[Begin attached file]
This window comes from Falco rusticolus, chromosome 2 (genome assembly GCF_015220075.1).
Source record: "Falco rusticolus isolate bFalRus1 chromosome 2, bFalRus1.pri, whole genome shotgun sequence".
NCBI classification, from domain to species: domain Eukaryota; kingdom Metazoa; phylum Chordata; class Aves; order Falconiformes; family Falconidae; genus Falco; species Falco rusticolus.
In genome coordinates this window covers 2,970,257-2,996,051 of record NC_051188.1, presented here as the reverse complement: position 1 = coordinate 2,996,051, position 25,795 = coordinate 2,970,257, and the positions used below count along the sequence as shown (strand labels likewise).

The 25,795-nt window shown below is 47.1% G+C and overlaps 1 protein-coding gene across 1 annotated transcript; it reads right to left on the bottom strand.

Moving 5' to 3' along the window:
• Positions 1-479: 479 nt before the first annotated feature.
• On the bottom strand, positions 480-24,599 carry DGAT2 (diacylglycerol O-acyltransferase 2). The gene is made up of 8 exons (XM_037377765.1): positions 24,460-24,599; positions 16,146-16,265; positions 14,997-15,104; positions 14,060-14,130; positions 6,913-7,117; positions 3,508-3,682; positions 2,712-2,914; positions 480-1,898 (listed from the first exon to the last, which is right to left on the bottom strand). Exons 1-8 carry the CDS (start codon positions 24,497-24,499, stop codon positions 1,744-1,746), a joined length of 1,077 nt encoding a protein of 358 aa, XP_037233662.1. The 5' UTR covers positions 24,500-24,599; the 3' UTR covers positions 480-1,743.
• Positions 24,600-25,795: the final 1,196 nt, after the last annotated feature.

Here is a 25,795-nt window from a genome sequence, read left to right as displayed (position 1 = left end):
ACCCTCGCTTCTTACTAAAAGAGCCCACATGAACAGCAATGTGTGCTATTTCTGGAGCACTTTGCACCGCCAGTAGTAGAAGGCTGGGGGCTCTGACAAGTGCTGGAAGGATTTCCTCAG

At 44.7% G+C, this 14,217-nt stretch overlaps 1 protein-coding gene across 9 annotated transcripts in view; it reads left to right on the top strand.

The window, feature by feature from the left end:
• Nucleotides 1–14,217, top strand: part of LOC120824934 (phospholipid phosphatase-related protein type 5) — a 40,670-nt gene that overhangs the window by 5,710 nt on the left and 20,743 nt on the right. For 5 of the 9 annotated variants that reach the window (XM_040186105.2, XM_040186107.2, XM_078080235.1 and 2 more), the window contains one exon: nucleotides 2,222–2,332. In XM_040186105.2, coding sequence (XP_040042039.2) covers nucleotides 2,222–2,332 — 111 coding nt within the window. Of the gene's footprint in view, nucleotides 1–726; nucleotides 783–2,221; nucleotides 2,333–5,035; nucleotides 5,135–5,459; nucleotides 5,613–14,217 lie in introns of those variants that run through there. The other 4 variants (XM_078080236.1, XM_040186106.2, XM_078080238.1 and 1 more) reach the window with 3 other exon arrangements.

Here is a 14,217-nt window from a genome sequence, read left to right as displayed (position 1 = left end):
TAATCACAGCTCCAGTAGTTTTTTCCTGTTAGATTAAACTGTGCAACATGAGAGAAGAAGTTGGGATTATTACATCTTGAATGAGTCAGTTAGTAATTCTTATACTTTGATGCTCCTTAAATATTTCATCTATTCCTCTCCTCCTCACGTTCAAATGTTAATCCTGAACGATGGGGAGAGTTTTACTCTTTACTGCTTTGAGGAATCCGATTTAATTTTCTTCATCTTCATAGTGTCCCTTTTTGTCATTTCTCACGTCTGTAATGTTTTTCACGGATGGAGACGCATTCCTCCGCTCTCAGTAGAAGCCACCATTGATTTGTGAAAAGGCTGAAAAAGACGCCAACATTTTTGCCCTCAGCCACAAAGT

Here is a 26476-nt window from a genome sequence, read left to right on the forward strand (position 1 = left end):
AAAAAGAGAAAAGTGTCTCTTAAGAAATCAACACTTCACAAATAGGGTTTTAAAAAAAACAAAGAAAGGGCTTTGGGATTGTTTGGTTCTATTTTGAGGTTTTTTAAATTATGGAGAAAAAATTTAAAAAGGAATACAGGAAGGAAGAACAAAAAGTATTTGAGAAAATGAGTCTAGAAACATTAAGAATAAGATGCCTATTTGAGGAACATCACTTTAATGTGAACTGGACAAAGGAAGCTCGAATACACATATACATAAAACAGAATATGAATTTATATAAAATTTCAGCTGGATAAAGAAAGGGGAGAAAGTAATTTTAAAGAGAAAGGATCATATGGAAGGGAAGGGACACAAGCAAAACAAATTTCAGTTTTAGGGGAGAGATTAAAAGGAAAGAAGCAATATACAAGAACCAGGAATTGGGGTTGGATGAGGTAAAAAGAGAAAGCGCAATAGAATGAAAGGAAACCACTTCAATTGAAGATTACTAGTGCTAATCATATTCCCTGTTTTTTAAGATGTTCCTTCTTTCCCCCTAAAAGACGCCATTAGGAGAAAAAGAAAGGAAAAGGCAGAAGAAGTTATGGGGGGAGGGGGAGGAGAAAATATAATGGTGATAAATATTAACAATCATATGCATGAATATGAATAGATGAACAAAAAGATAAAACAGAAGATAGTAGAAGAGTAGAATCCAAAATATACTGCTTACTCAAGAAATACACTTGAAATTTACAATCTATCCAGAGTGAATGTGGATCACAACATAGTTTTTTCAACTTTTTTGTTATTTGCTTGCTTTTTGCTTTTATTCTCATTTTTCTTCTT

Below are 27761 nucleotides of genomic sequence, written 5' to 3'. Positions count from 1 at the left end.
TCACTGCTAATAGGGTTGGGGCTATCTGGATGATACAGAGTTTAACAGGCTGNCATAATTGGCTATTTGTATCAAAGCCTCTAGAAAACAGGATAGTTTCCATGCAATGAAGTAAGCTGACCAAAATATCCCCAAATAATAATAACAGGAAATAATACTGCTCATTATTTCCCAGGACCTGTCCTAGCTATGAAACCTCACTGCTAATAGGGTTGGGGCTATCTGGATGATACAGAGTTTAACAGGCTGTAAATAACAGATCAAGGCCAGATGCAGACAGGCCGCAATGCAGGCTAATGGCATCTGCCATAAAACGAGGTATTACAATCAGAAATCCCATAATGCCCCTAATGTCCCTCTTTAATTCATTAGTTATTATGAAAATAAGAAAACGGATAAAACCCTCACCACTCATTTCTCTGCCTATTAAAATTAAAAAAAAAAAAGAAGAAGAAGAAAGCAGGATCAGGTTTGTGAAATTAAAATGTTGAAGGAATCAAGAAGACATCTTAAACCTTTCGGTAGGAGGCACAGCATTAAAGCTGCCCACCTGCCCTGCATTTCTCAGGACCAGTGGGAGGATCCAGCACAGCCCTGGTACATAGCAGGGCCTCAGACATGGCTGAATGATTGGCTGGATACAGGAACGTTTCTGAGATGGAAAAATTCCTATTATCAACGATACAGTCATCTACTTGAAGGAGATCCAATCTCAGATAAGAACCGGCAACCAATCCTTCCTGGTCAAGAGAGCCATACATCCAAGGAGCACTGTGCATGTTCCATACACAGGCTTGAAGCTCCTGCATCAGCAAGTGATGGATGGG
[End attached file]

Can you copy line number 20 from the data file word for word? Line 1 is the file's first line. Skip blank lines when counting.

TCACTGCTAATAGGGTTGGGGCTATCTGGATGATACAGAGTTTAACAGGCTGNCATAATTGGCTATTTGTATCAAAGCCTCTAGAAAACAGGATAGTTTCCATGCAATGAAGTAAGCTGACCAAAATATCCCCAAATAATAATAACAGGAAATAATACTGCTCATTATTTCCCAGGACCTGTCCTAGCTATGAAACCTCACTGCTAATAGGGTTGGGGCTATCTGGATGATACAGAGTTTAACAGGCTGTAAATAACAGATCAAGGCCAGATGCAGACAGGCCGCAATGCAGGCTAATGGCATCTGCCATAAAACGAGGTATTACAATCAGAAATCCCATAATGCCCCTAATGTCCCTCTTTAATTCATTAGTTATTATGAAAATAAGAAAACGGATAAAACCCTCACCACTCATTTCTCTGCCTATTAAAATTAAAAAAAAAAAAGAAGAAGAAGAAAGCAGGATCAGGTTTGTGAAATTAAAATGTTGAAGGAATCAAGAAGACATCTTAAACCTTTCGGTAGGAGGCACAGCATTAAAGCTGCCCACCTGCCCTGCATTTCTCAGGACCAGTGGGAGGATCCAGCACAGCCCTGGTACATAGCAGGGCCTCAGACATGGCTGAATGATTGGCTGGATACAGGAACGTTTCTGAGATGGAAAAATTCCTATTATCAACGATACAGTCATCTACTTGAAGGAGATCCAATCTCAGATAAGAACCGGCAACCAATCCTTCCTGGTCAAGAGAGCCATACATCCAAGGAGCACTGTGCATGTTCCATACACAGGCTTGAAGCTCCTGCATCAGCAAGTGATGGATGGG